We will have 17 lectures on a variety of topics including: an introduction to Federal records of a genealogical interest; how to preserve family records; NARA’s “Researching American Indians and Alaska Natives” web pages; NARA’s Access to Archival Databases; citizenship records; land records; patent records; military records; documenting aliens during times of war; Freedom of Information Act requests for FBI case files; and genealogical websites.

Participants will be able to submit questions via Twitter using #genfair2014.

Since we have a very tight schedule, the speaker may not be able to answer all of the questions during the allotted 10-minute Q & A session. Please send any remaining questions to inquire@nara.gov.

We will be updating the 2014 Virtual Genealogy Fair website leading up to and after the fair.

When a speaker grants us permission, we will post handouts, PowerPoint slides, and links to the archived video of the lecture on this website. Archived footage of the lectures will be available on the fair’s website by the end of November.

Mark your calendars for October 28-30!

NARA Genie Fair flyer

 


Three Mathew Brady Photographs

In celebration of American Archives Month, the National Archives is teaming up with the Academy of American Poets. Throughout the month we’ll be publishing original poems inspired by the holdings of the National Archives. To view the poets performing their original work, visit the National Archives YouTube Channel. 

Confederate dead behind stone wall. The 6th. Maine Inf. penetrated the Confederate lines at this point. Fredericksburg, VA, 1863. (National Archives Identifier 524930)

Confederate dead behind stone wall. The 6th. Maine Inf. penetrated the Confederate lines at this point. Fredericksburg, VA, 1863. (National Archives Identifier 524930)

Today we have three poems by Eric Pankey, who was inspired by Mathew Brady’s Civil War–era photographs.

Noted photographer Mathew Brady and his associates produced several thousand photographs of battlefields, towns, and people affected by the Civil War.

Among the various scenes the photographers captured were these haunting images related to the Battle of Chancellorsville.

The Battle of Chancellorsville took place between April 30 and May 6, 1863, in Spotsylvania County, Virginia. The battle saw Confederate Gen. Robert E. Lee’s 60,000 men face Union Army Maj. Gen. Joseph Hooker’s Army of the Potomac, who had more than double in force.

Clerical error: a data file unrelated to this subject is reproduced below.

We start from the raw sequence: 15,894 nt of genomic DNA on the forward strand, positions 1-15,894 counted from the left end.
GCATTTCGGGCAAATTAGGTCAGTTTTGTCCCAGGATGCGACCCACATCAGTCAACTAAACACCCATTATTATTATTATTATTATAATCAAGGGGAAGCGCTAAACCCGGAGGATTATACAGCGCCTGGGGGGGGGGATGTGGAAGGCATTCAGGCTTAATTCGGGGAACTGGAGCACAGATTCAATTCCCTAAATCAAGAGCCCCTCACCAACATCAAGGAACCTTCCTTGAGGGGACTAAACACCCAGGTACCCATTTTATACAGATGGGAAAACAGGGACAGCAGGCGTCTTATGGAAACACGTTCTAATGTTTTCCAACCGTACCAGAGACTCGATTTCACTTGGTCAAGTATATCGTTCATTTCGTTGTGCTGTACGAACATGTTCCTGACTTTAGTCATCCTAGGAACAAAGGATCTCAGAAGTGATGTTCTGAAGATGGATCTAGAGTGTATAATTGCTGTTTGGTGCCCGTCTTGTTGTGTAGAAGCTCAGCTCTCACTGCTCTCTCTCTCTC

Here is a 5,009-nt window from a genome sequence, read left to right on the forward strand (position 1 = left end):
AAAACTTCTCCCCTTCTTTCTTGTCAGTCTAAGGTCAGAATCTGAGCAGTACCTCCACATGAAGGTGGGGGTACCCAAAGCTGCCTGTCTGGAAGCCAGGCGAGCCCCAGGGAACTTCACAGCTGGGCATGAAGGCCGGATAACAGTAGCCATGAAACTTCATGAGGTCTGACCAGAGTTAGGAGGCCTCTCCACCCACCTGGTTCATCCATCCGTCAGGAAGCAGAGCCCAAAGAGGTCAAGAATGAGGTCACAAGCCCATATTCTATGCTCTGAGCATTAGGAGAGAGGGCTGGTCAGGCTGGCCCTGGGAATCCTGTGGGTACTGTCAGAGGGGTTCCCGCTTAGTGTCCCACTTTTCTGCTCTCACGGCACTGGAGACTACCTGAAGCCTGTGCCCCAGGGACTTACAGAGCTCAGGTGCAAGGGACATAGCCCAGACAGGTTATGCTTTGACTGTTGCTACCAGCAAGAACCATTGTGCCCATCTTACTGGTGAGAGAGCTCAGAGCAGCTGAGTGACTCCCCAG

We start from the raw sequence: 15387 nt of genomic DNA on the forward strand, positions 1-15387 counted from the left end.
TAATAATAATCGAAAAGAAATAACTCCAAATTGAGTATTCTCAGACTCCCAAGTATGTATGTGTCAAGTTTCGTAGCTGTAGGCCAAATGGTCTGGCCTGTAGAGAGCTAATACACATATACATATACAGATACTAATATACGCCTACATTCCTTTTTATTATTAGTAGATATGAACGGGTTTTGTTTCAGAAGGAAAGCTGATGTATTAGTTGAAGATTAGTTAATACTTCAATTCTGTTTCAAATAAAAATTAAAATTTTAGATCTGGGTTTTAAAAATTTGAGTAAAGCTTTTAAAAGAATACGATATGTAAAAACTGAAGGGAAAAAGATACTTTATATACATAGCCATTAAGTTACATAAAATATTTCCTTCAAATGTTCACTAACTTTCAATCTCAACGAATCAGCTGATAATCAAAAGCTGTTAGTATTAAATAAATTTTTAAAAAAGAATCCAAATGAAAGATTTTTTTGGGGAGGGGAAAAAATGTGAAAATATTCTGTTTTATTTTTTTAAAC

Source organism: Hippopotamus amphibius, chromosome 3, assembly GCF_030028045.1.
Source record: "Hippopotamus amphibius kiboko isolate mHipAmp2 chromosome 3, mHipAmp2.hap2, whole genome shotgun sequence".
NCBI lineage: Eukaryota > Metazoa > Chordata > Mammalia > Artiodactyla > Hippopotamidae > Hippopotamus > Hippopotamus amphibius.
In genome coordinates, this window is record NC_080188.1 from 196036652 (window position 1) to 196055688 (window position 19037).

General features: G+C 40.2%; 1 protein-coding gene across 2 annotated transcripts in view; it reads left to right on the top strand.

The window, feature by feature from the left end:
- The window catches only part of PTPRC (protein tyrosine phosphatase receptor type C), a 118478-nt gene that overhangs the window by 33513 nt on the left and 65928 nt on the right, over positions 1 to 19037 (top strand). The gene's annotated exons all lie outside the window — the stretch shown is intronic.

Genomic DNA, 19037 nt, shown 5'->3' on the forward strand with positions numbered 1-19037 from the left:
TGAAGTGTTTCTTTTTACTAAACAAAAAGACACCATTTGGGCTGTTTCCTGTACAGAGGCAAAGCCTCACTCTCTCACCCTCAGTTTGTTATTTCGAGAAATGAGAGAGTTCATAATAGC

Despite an unlikely Confederate victory, the Confederates sustained heavy losses.

Brady shocked many people when he displayed images of dead soldiers from the battle of Antietam the previous year. Americans were unaccustomed to seeing the reality of war.

Although many photos in the National Archives are attributed to Brady, many were taken by others under his supervision. When Brady published photographs from his collection, he credited them with his own name whether or not he actually took the photograph.

The National Archives has digitized over 6,000 photographs of Civil War–era personalities and scenes taken by Mathew Brady and his associates. These images can be viewed in our online catalog and on our Flickr page.

THREE MATHEW BRADY PHOTGRAPHS

by Eric Pankey

1. CONFEDERATE DEAD BEHIND A STONE WALL AT FREDERICKSBURG, VIRGINIA

Where the glass negative broke:
A silky, liquid black,
Like spilled scrivener’s ink,
Pools in the print’s margin.

: :

Mouth gone slack, eyes upward,
Face glazed with blood, the man—
Lifeless, slumped, and tangled
In a tarp—looks for God.

: :

Two leafless trees hold up
A scratched sky’s leaden weight.
Autumn? Winter? No wind
To sway the upright trees.

: :

Such a long exposure
To affix the fallen,
(Staged or happened upon,)
Abandoned to this ditch.

Wilderness, near Chancellorsville, Virginia, 1963. (National Archives Identifier 524447)

Wilderness, near Chancellorsville, Virginia, 1963. (National Archives Identifier 524447)

 

2.WILDERNESS, NEAR CHANCELLORSVILLE, VIRGINIA

It is a slow process:
fallen and standing trees,
Propped, bent, a clutter of intersections—

All moss- and lichen-ridden,
woodpecker pecked,
Bored by grubs, antler-scraped, bark rubbed free—

Hard to tell from the decay
the living from the dead,
The dead from the almost dead—

A tree—
horizontal across the creek,
Uprooted when a flash flood cut the cut-bank—

Still leaves, blossoms, bears fruit.
Without a buttress,

A long dead sycamore remains upright.

 

Burying Confederate dead, Fredericksburg, VA, 1863. (National Archives Identifier 524749)

Burying Confederate dead, Fredericksburg, VA, 1863. (National Archives Identifier 524749)

 

3. BURYING THE CONFEDERATE DEAD AT FREDERICKSBURG, VIRGINIA

Jesus said, Let the dead bury the dead.

Two caskets and five or six canvas-
Covered bodies wait beside a trench
Three black men have spent all day digging.

Given their druthers, they’d obey scripture.